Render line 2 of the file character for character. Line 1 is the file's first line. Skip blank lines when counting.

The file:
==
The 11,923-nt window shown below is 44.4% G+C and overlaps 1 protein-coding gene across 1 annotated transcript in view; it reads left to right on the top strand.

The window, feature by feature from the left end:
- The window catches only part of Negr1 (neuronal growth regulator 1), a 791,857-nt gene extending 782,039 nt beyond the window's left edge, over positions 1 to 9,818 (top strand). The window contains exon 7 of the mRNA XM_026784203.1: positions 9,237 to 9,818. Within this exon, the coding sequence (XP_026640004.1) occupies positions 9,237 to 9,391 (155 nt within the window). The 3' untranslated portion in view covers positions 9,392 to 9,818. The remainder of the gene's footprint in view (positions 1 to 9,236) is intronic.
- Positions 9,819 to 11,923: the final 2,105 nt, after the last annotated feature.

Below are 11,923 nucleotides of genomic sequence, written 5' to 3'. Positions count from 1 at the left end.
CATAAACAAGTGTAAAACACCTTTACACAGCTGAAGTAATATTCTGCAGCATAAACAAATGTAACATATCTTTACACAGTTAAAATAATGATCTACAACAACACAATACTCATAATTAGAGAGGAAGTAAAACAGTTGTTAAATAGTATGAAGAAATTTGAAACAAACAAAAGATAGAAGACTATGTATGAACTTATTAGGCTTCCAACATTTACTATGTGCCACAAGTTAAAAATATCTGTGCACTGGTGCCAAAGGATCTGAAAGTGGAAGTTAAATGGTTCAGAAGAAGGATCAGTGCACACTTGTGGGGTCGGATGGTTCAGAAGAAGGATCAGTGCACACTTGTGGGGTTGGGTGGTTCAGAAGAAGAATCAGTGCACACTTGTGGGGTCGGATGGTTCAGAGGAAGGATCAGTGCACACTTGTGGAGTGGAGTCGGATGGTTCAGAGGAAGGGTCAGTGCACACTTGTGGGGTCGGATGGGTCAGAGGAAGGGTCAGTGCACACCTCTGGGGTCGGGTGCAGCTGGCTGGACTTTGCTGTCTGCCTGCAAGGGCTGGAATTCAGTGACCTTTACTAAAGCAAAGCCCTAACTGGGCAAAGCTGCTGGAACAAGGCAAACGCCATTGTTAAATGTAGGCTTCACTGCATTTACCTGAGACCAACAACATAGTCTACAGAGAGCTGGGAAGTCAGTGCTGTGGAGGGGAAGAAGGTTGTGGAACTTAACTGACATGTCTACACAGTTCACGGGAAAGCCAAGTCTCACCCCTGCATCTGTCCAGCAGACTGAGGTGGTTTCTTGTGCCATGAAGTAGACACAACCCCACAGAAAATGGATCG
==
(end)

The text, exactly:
The window, feature by feature from the left end: